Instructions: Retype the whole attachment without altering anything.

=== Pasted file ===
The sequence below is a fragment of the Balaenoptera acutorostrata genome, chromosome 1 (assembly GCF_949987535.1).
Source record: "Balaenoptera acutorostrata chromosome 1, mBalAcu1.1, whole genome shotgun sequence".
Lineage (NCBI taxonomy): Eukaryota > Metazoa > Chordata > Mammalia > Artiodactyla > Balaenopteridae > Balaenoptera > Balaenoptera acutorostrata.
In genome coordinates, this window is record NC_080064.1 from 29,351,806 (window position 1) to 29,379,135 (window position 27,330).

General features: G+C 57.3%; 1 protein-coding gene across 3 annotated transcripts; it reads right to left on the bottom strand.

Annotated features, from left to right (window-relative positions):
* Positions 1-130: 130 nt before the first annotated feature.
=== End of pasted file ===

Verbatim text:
The sequence below is a fragment of the Balaenoptera acutorostrata genome, chromosome 1 (assembly GCF_949987535.1).
Source record: "Balaenoptera acutorostrata chromosome 1, mBalAcu1.1, whole genome shotgun sequence".
Lineage (NCBI taxonomy): Eukaryota > Metazoa > Chordata > Mammalia > Artiodactyla > Balaenopteridae > Balaenoptera > Balaenoptera acutorostrata.
In genome coordinates, this window is record NC_080064.1 from 29,351,806 (window position 1) to 29,379,135 (window position 27,330).

General features: G+C 57.3%; 1 protein-coding gene across 3 annotated transcripts; it reads right to left on the bottom strand.

Annotated features, from left to right (window-relative positions):
* Positions 1-130: 130 nt before the first annotated feature.